Huh. People feel strongly about their kids and how they and their kids sleep. Very surprising. I’ve spent the spare moments of this weekend skimming through the comments. The best are in the 400+ range where they claim that we deprived our child from love, food and care. Yes. We run a virtual Abu Ghraib of parenting over here.
I never felt an ounce of guilt for sleep training Leta. I never, for a second, felt that letting her cry it out was “wrong” or “bad” or “child abuse”.
I was more worried about Heather than Leta, because after a relatively short period of time (Leta has been alive for 112 weeks, her sleep training took two weeks, that’s less than two percent of her life thus far and that number will diminish as she ages), Leta got over it and she gets the sleep she needs, but Heather was already depressed and anxious, and this rough period didn’t help. Human beings need sleep, including babies and their parents.
Lest you blame the method for Heather’s post-partum depression, I believe that Heather was about to go over the edge whether we sleep trained Leta or not. Leta was colicky. She cried a lot. She was fussy. But the sleep training was the experience that pushed Heather the furthest away from where she wanted to be. To blame sleep training or the method we used is incorrect. The problem was chemical, not that our child had a messed up nursing schedule and wasn’t getting enough sleep. Anything could have done it, it just happened to be sleep training and pacifier elimination.
I don’t expect that everybody agrees with me about the next statement I’m going to make. We are built for sleep and one of the best things I can do is as a parent is give my children the ability to get themselves to sleep on a schedule that makes their lives better with a side benefit that their parents lives will be better, too. Screaming because she didn’t like that it was time for bed? Sorry, but that’s non-negotiable. I don’t want to have a five year old who, when it’s time for bed, does hours of arguing about bedtime because I screwed up and didn’t teach them how to sleep. So hey six-month-old, you just complain all you want. Eventually you are going to sleep. Does that sound cold? Pediatricians and sleep experts say that children should sleep a certain amount of hours. Leta sleeps those hours because we taught her to put herself to sleep. She’s not perfect and sometimes her naps are too short or she wakes up early. But on average, she’s happier and healthier because she gets the sleep she needs and has done so most of her life.
We’ll have to train Leta to use a toilet. We’re training her to brush her teeth. How is sleep different? She cries all the time about a million things. Some of the cries tug the hell out of my heart, but many of them don’t. They just try my patience. I worry about my kid when she’s crying, but when we’re making a point and she’s crying… that’s just complaining. It’s not a plea for a better life or clemency or better food it’s complaining because she doesn’t want to be where she needs to be. In my view, my job as a parent is to look after my kid and help her in life. Sometimes she’s not gonna like it. She needed to learn how to get herself back to sleep. That’s something that is going to last a lifetime, why not start it up right?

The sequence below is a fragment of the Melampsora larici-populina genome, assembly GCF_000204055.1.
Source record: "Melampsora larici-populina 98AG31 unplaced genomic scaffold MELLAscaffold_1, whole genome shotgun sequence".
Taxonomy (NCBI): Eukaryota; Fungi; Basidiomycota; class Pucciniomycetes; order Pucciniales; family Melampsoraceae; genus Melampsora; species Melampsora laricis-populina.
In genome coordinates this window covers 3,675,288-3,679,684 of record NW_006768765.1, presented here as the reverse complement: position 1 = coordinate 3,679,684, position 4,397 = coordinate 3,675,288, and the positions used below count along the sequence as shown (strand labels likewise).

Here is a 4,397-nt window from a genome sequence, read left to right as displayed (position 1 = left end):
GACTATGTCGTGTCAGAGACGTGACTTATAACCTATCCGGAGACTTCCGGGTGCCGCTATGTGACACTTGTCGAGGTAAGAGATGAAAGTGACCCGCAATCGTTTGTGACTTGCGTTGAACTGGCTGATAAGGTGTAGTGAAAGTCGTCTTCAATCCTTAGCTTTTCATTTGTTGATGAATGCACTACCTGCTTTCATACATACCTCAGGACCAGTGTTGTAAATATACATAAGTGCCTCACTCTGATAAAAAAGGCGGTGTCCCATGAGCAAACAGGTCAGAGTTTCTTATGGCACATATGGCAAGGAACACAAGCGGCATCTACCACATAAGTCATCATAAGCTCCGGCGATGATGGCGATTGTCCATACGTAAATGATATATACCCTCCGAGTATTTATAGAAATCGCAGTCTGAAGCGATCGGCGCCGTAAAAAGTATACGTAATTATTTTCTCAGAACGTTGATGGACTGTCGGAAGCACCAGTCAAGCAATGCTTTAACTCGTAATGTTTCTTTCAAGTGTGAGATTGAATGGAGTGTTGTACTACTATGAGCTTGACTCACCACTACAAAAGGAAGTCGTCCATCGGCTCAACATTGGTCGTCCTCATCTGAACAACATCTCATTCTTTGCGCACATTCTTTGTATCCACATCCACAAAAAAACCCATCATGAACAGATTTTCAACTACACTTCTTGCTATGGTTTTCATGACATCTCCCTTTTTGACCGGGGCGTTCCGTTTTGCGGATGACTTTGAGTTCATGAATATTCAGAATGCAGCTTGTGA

Every person we’ve had tend Leta comments on how amazing it is that she goes to bed without a fight. There is value in our home that this is the case. Maybe that choice isn’t one you care about or want to make, and that’s totally fine. It’s your right and your life.
I don’t think it’s somehow wrong to let a six-month-old cry because we’re trying to teach her something she is ready to learn. We know that for our child more than other parents know it for our child and I don’t know what your kids need to learn when. So before you comment, I don’t care what method you used. I don’t care if you didn’t like the method we chose. Our baby sleeps and sleeps well. It’s made an enormous difference in our home for all the people who live here. The baby gets her sleep. Heather and I have time in the evenings to be together, work on things that we like to work on and chill out from the day. We don’t have a huge chaotic night. It’s really nice and helps us face the next day with a sense of renewal. Leta is a happy, rested child. But she’s two, so that means typical two behavior. We know it’s not because she’s tired. Our choice fits us and I hope that we will be able to do it with our next child, whenever that child might arrive. Chuck is also happier as the quiet lets him reflect on his trials with nihilism, Einstürzende Neubauten and Kant.